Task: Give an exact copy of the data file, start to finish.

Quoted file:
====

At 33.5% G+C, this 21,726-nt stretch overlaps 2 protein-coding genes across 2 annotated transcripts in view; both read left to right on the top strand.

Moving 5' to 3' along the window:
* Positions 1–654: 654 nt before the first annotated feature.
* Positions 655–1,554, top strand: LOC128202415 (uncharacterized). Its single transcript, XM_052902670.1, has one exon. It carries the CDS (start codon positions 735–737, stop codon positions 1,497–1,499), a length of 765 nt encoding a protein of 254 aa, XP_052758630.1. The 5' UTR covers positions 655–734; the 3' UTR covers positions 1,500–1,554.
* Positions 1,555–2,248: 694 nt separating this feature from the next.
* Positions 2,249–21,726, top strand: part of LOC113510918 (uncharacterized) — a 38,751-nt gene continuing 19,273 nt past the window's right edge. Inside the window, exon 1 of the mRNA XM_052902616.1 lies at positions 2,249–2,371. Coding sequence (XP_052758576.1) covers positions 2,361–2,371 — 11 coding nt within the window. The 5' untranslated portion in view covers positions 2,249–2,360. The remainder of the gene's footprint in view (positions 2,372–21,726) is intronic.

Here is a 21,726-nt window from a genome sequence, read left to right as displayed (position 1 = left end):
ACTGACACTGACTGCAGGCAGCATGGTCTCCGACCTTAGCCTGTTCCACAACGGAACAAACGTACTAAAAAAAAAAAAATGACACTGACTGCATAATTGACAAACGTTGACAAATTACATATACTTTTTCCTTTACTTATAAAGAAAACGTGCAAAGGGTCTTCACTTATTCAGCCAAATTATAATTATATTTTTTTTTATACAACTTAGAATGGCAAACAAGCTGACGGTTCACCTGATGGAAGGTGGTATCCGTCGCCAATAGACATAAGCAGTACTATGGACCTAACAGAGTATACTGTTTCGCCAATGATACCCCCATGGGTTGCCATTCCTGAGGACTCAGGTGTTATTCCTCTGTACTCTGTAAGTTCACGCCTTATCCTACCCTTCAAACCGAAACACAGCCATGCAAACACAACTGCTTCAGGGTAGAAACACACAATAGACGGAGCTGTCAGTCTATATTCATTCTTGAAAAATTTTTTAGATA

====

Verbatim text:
At 33.5% G+C, this 21,726-nt stretch overlaps 2 protein-coding genes across 2 annotated transcripts in view; both read left to right on the top strand.

Moving 5' to 3' along the window:
* Positions 1–654: 654 nt before the first annotated feature.
* Positions 655–1,554, top strand: LOC128202415 (uncharacterized). Its single transcript, XM_052902670.1, has one exon. It carries the CDS (start codon positions 735–737, stop codon positions 1,497–1,499), a length of 765 nt encoding a protein of 254 aa, XP_052758630.1. The 5' UTR covers positions 655–734; the 3' UTR covers positions 1,500–1,554.
* Positions 1,555–2,248: 694 nt separating this feature from the next.
* Positions 2,249–21,726, top strand: part of LOC113510918 (uncharacterized) — a 38,751-nt gene continuing 19,273 nt past the window's right edge. Inside the window, exon 1 of the mRNA XM_052902616.1 lies at positions 2,249–2,371. Coding sequence (XP_052758576.1) covers positions 2,361–2,371 — 11 coding nt within the window. The 5' untranslated portion in view covers positions 2,249–2,360. The remainder of the gene's footprint in view (positions 2,372–21,726) is intronic.

Here is a 21,726-nt window from a genome sequence, read left to right as displayed (position 1 = left end):
ACTGACACTGACTGCAGGCAGCATGGTCTCCGACCTTAGCCTGTTCCACAACGGAACAAACGTACTAAAAAAAAAAAAATGACACTGACTGCATAATTGACAAACGTTGACAAATTACATATACTTTTTCCTTTACTTATAAAGAAAACGTGCAAAGGGTCTTCACTTATTCAGCCAAATTATAATTATATTTTTTTTTATACAACTTAGAATGGCAAACAAGCTGACGGTTCACCTGATGGAAGGTGGTATCCGTCGCCAATAGACATAAGCAGTACTATGGACCTAACAGAGTATACTGTTTCGCCAATGATACCCCCATGGGTTGCCATTCCTGAGGACTCAGGTGTTATTCCTCTGTACTCTGTAAGTTCACGCCTTATCCTACCCTTCAAACCGAAACACAGCCATGCAAACACAACTGCTTCAGGGTAGAAACACACAATAGACGGAGCTGTCAGTCTATATTCATTCTTGAAAAATTTTTTAGATA